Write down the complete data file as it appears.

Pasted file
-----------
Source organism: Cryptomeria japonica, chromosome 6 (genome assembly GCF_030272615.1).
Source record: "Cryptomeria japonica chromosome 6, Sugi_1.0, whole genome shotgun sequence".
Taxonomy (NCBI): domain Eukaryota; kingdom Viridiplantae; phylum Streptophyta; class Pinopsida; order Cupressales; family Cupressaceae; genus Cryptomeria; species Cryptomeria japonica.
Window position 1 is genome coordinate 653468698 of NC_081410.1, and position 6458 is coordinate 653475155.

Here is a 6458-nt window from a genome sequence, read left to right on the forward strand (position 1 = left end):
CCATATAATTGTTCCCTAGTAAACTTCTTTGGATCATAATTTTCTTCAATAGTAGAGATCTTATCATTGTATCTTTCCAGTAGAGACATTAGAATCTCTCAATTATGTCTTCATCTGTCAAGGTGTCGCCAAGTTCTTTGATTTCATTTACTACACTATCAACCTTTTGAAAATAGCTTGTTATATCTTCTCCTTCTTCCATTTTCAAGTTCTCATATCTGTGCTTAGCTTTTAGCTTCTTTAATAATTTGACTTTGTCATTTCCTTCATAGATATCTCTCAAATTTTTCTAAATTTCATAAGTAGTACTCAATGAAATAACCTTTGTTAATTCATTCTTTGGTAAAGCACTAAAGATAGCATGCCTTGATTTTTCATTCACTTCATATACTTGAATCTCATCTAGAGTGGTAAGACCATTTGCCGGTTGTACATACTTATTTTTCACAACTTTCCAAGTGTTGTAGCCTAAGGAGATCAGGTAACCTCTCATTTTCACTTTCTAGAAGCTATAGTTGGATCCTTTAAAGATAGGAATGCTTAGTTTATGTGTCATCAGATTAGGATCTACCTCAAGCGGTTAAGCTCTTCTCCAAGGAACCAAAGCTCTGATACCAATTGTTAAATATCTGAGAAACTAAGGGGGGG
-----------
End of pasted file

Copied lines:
Source organism: Cryptomeria japonica, chromosome 6 (genome assembly GCF_030272615.1).
Source record: "Cryptomeria japonica chromosome 6, Sugi_1.0, whole genome shotgun sequence".
Taxonomy (NCBI): domain Eukaryota; kingdom Viridiplantae; phylum Streptophyta; class Pinopsida; order Cupressales; family Cupressaceae; genus Cryptomeria; species Cryptomeria japonica.
Window position 1 is genome coordinate 653468698 of NC_081410.1, and position 6458 is coordinate 653475155.

Here is a 6458-nt window from a genome sequence, read left to right on the forward strand (position 1 = left end):
CCATATAATTGTTCCCTAGTAAACTTCTTTGGATCATAATTTTCTTCAATAGTAGAGATCTTATCATTGTATCTTTCCAGTAGAGACATTAGAATCTCTCAATTATGTCTTCATCTGTCAAGGTGTCGCCAAGTTCTTTGATTTCATTTACTACACTATCAACCTTTTGAAAATAGCTTGTTATATCTTCTCCTTCTTCCATTTTCAAGTTCTCATATCTGTGCTTAGCTTTTAGCTTCTTTAATAATTTGACTTTGTCATTTCCTTCATAGATATCTCTCAAATTTTTCTAAATTTCATAAGTAGTACTCAATGAAATAACCTTTGTTAATTCATTCTTTGGTAAAGCACTAAAGATAGCATGCCTTGATTTTTCATTCACTTCATATACTTGAATCTCATCTAGAGTGGTAAGACCATTTGCCGGTTGTACATACTTATTTTTCACAACTTTCCAAGTGTTGTAGCCTAAGGAGATCAGGTAACCTCTCATTTTCACTTTCTAGAAGCTATAGTTGGATCCTTTAAAGATAGGAATGCTTAGTTTATGTGTCATCAGATTAGGATCTACCTCAAGCGGTTAAGCTCTTCTCCAAGGAACCAAAGCTCTGATACCAATTGTTAAATATCTGAGAAACTAAGGGGGGG